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STILL SKATING After All THESE YEARS
PETER GAMMONS
November 23, 2012
As Howe neared age and scoring milestones, he was adapting to the game and enjoying his role as Gramps
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November 23, 2012

Still Skating After All These Years

As Howe neared age and scoring milestones, he was adapting to the game and enjoying his role as Gramps

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Howe enjoys the locker-room banter about his age. McKenzie, center Dave Keon and goaltender Al Smith are the only Whalers who were even born when Howe scored his first NHL goal, on Oct. 16, 1946. Howe's oldest son, Marty, is also a teammate, and another Whaler, defenseman Gordie Roberts, was named after him. When Roberts was born in Detroit in '57, Howe already had scored 353 goals for the Red Wings. Forward Jack Carlson constantly asks Howe if his suits were gifts from the '48 playoffs. "Yeah, I'm as colorful as my clothes, and they're all brown," says Howe.

Mark and Marty call their father Gordie in the locker room and on the ice. "I think if we called him Dad, we wouldn't get the puck," says Marty. "I do remember that Mark once hollered, 'Dad, Dad,' on the ice, and Gordie then hit him with a pass and he scored. But that happened just once." Mark's wife, Ginger, is expecting their first child about the time of Gordie's 50th birthday. "Maybe I'll have to stay around long enough to play with my grandchildren," says Gordie.

Harry Neale, the Whalers' coach, marvels at Howe's commitment to the game. "There's no way he thinks he's someone special," Neale says. Earlier this season Howe played four road games in five nights, then was one of only six players to show up for an 8:30 a.m. practice. "I hid his skates so he couldn't work out," Neale says. "Other men may have the physical capabilities to play at 50, but what makes Gordie so remarkable is the mental part. He knows exactly what he has to do to prepare himself to play." In training camp, for instance, that even meant running—for the first time in Howe's career—two miles each day.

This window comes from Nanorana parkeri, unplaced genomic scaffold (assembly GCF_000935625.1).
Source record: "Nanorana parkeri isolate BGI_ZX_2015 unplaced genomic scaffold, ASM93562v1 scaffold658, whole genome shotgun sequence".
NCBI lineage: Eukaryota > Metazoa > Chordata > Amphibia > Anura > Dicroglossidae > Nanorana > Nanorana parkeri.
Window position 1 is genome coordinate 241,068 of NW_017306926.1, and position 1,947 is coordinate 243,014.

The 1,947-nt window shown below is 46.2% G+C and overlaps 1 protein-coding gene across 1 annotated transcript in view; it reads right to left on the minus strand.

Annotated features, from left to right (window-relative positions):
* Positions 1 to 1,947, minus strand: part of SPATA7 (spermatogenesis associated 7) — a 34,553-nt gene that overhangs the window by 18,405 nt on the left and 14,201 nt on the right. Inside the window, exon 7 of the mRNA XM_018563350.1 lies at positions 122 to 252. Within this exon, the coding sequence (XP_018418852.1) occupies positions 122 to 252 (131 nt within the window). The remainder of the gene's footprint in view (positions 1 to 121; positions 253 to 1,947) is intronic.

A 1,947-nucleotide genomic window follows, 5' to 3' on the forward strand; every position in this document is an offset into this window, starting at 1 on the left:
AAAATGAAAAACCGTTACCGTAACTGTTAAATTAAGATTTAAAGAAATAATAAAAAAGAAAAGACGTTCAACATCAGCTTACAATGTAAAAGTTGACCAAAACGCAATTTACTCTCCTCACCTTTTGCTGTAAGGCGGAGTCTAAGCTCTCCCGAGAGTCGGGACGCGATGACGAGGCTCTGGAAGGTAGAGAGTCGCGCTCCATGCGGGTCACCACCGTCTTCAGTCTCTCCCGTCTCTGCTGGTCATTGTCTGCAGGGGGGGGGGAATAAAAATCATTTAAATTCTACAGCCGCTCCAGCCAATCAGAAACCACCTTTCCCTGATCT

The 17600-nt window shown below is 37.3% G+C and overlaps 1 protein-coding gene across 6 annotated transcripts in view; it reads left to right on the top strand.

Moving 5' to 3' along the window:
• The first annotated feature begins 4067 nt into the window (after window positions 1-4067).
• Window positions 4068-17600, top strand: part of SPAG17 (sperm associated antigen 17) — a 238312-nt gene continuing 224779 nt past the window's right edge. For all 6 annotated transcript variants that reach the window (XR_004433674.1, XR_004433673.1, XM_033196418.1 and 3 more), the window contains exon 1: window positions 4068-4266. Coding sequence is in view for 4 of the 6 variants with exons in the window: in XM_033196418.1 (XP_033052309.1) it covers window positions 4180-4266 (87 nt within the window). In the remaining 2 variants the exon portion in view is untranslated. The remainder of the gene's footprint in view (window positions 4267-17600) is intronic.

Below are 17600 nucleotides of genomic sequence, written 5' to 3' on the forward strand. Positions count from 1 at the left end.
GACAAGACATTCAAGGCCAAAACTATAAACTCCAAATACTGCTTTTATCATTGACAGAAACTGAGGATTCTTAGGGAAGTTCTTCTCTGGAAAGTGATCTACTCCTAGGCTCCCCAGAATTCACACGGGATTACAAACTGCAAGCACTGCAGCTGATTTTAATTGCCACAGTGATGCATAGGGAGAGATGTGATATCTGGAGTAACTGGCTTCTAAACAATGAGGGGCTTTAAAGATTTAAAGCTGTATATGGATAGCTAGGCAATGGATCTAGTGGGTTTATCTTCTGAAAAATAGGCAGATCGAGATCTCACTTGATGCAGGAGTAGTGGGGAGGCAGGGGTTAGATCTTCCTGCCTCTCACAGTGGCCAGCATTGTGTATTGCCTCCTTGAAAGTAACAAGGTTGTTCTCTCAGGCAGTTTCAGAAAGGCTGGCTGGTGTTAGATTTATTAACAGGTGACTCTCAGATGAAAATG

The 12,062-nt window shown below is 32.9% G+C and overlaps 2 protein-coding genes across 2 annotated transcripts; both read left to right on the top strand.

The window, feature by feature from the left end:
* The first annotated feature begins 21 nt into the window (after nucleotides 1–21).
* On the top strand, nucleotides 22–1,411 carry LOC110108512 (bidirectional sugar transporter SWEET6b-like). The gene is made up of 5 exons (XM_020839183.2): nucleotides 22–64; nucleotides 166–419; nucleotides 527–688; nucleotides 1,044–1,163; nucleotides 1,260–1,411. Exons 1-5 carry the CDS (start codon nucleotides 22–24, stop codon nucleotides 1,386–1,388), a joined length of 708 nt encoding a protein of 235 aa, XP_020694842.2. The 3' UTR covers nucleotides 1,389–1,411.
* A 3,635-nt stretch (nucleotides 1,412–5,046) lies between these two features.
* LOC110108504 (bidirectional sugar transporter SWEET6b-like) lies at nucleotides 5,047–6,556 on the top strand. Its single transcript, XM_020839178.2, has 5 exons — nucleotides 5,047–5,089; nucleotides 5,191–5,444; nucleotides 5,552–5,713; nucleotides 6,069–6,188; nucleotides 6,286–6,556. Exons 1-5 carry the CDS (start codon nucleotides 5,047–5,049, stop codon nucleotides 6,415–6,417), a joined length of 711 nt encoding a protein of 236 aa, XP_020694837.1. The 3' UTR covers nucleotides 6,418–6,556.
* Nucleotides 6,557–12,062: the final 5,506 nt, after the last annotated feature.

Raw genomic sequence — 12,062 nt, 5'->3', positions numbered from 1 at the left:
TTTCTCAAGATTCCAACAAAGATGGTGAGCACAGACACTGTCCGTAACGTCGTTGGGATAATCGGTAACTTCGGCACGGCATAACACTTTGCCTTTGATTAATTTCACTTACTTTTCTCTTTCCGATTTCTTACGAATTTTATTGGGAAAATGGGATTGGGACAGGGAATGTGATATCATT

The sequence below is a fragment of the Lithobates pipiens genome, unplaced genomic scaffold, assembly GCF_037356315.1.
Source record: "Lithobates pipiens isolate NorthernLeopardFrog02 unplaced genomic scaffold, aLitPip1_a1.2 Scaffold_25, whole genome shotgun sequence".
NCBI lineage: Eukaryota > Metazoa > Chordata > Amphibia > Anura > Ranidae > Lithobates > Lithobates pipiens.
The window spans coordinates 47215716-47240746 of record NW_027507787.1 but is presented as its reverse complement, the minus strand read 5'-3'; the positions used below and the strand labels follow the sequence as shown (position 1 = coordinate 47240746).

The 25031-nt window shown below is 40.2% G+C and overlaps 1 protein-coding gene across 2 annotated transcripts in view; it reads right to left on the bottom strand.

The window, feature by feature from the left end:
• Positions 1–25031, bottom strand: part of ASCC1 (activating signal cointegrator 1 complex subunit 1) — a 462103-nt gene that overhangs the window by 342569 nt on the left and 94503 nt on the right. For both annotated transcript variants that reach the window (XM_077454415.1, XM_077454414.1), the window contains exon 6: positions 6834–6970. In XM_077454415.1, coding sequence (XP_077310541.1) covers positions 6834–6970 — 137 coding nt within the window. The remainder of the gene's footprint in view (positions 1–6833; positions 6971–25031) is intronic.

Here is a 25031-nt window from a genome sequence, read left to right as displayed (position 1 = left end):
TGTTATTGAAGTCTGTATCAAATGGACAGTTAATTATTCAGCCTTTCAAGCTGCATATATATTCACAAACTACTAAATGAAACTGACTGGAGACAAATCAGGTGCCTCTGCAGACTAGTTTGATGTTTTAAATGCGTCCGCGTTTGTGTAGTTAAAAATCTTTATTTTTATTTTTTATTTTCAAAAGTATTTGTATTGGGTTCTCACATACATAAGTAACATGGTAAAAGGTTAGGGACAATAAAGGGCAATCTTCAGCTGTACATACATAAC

As always, Howe operates on the ice with an air of nonchalance. "Gordie's remarkably economical in his movements, and unbelievably creative." Neale says. "Thirty years have gone by, and he still does something new with the puck every night." Howe acknowledges Neale's comments, then relates them to the Richard-versus-Howe comparisons that once fueled endless arguments in barrooms from Nova Scotia to British Columbia.

"People used to complain that I was nonchalant on the ice, while the Rocket was like a cobra," Howe says. "But that was my style. The Rocket even told some writers that he didn't think I tried hard all the time. Well, a couple of years ago I ran into the Rocket, and he told me, 'Gordie, I guess you really were trying all those years.'"

Predictably Howe claims that he has forgotten the details of most of his individual accomplishments. "People keep asking me about the first goal I ever scored, so I've tried to remember that," he says. "It was my first game in the NHL, and it came on a little tap-in from in close. But they tell me that Sid Abel had an assist, and I thought I was playing with two other guys."

Howe's All-Star team? "Bobby Hull. Guy Lafleur and Richard on the wings, either Milt Schmidt or Phil Esposito at center. Doug Harvey and Bobby Orr on defense and Terry Sawchuk in goal."

Of course Howe would be the right wing on anyone else's alltime All-Star team. In 25 NHL seasons he scored 786 goals and had 1,023 assists. He won six scoring championships, six MVP awards and played in 22 All-Star Games. After a two-year retirement, Howe moved to Houston and the WHA in 1973, and in his four seasons with the Aeros he scored 121 goals and had 248 assists. "Greatness is measured by quality of performance and durability," says Neale. "Howe is the greatest athlete any of us have ever seen."

What does Howe think?

"Ah, people now figure that I'm nothing special," Gordie says. "They think I'll just retire at 65 like everyone else. My father is 84, and he's still dancing back in Saskatoon. He loves dancing. I love hockey."

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